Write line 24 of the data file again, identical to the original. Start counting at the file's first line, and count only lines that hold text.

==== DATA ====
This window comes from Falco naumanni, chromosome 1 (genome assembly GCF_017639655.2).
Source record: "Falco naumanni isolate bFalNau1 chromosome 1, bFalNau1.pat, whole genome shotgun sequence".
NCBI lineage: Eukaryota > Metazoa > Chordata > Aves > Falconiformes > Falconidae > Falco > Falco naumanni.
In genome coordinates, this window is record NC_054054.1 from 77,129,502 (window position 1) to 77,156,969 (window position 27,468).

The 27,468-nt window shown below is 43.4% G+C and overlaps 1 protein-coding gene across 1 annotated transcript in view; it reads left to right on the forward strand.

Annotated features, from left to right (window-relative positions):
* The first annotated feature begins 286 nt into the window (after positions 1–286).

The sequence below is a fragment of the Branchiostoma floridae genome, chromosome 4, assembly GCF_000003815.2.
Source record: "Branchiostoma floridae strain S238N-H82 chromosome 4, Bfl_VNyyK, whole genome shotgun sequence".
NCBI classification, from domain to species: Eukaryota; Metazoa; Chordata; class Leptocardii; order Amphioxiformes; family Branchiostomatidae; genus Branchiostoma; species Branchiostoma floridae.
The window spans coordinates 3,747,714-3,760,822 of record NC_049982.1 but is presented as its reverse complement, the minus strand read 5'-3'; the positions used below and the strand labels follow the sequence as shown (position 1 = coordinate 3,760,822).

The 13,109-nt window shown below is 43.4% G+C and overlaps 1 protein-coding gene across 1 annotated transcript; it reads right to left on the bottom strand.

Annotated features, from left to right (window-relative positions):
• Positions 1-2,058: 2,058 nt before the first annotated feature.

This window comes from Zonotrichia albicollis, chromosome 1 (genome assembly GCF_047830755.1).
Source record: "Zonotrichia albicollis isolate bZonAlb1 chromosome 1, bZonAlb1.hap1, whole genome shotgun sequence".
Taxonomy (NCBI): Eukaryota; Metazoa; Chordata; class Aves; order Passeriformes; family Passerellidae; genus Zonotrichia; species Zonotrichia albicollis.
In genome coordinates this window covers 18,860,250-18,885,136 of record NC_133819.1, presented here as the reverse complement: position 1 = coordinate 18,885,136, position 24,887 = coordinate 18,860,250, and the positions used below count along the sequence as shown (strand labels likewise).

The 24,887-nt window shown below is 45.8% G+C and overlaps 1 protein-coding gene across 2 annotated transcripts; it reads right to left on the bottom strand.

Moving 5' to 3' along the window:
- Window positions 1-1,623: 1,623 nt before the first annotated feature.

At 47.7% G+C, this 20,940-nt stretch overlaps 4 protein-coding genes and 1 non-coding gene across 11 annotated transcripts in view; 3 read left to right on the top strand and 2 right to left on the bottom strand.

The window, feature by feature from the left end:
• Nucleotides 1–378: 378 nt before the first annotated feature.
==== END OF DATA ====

• Nucleotides 1–378: 378 nt before the first annotated feature.